http://en.wikipedia.org/wiki/Argentine_economic_crisis_(1999%E2%80%932002)

And for the day that’s in it…. GO ON IRELAND!
 

absconded

Well-known member
Joined
Jan 31, 2009
Messages
398
I know two events are never the same, however some of the similarities between the corruption, cheap credit, ties to a strong currency, debt and difficulty with repayment leading up to the Argentine crisis have uncomfortably familiar echoes. Like all crises or disasters it’s a pattern of weaknesses & failures in the overall system which leads to collapse, never a big bang. I’m sure this is far from the definitive version, as many will probably point out, however it gives a good idea of the trip, the fall & how they dusted themselves off & got back up and running again. We’ll have our own entry in a few years, I’d say the current one has been written a bit too soon.
http://en.wikipedia.org/wiki/Argentine_economic_crisis_(1999%E2%80%932002)

And for the day that’s in it…. GO ON IRELAND!

OK, I can see from that that a government solution to our problem might be to freeze your € account deposit while it leaves the Eurozone and starts paying you worthless crap punts. etc etc IMF etc etc etc.

That´s all the more reason for a run on the banks, no?
 

Broke

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Joined
Oct 1, 2010
Messages
480
Banks are still going

Pardon my ignorance, I´m a layman and not an economist.

It´s dawned on me that my doom predictions for the banks over the last year have thankfully not come about.

I´ve got it wrong. They have not collapsed.

Keeping my first line in mind, can someone with greater knowledge than myself explain how there has not been a run on the banks given the following:

Roughly €1,000 Billion owed by the country between public and private debt.

The State is taking on €50 + Billion of bad loans racked up by banks/developers.

The State which is running massive budget deficits saying it can guarantee your deposit.

Shrinking Tax take and soaring unemployment & outward migration.

So why is there still between €80 ~ €180 Billion on deposit with Irish Banks (Depending on which figure you believe)?

On the face of it you would think that leaving money on deposit with a bank that is only existing due to a guarantee made by a bankrupt government is not guaranteed at all.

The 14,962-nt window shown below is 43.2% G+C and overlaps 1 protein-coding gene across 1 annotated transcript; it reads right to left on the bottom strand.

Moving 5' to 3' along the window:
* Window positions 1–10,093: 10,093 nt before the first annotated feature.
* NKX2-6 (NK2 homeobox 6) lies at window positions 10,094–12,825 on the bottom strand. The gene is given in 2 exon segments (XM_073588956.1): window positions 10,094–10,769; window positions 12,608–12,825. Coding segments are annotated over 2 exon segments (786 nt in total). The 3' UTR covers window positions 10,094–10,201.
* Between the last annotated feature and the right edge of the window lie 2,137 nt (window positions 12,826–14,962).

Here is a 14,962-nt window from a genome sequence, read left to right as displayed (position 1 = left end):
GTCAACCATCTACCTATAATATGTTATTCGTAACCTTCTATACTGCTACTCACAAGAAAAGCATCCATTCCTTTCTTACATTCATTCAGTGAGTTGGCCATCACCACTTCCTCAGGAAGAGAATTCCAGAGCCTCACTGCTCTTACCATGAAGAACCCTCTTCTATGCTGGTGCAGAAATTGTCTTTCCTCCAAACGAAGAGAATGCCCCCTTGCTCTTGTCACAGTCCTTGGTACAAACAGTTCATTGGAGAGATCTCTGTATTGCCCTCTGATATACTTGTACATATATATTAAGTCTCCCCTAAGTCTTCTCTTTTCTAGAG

Have I been way off the mark, or is a run on the banks inevitable?
The banks are still alive because the two Brians are looking after there mates in the banks and Galway tent.
 

lonemother

Active member
Joined
Sep 16, 2009
Messages
110
OK, I can see from that that a government solution to our problem might be to freeze your € account deposit while it leaves the Eurozone and starts paying you worthless crap punts. etc etc IMF etc etc etc.

That´s all the more reason for a run on the banks, no?

It's certainly one scenario, a pretty doomsday & scary one at that. I'm one of those who has a (very) small few quid in the bank & I've decided to research the options on getting some of it out of here. It appears a couple of UK banks may offer some options, including euro accounts, I really haven't enough information on these yet. They appear to be more holding accounts with poor interest rates. Anyone who has advice, please feel free to let us know. Like everyone, the unknown, the fear of the half understood/misunderstood & the constant bad news are making me nervous. It's all jumpy heard stuff and I don't fancy being on the outside.
 

absconded

Well-known member
Joined
Jan 31, 2009
Messages
398
It's certainly one scenario, a pretty doomsday & scary one at that. I'm one of those who has a (very) small few quid in the bank & I've decided to research the options on getting some of it out of here. It appears a couple of UK banks may offer some options, including euro accounts, I really haven't enough information on these yet. They appear to be more holding accounts with poor interest rates. Anyone who has advice, please feel free to let us know. Like everyone, the unknown, the fear of the half understood/misunderstood & the constant bad news are making me nervous. It's all jumpy heard stuff and I don't fancy being on the outside.
Setting up offshore accounts is getting trickier due to money laundering rules, however still possible. Although it´s hard to know if during a general banking collapse you´d be able to get hold of your money held outside the state without traveling.
My bet for small amounts is to keep it in cash.
 

lonemother

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Sep 16, 2009
Messages
110
Not in this postal code! Even the banks are possibly safer..........
 

hmmm

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Oct 4, 2006
Messages
2,834
On the face of it you would think that leaving money on deposit with a bank that is only existing due to a guarantee made by a bankrupt government is not guaranteed at all.

Have I been way off the mark, or is a run on the banks inevitable?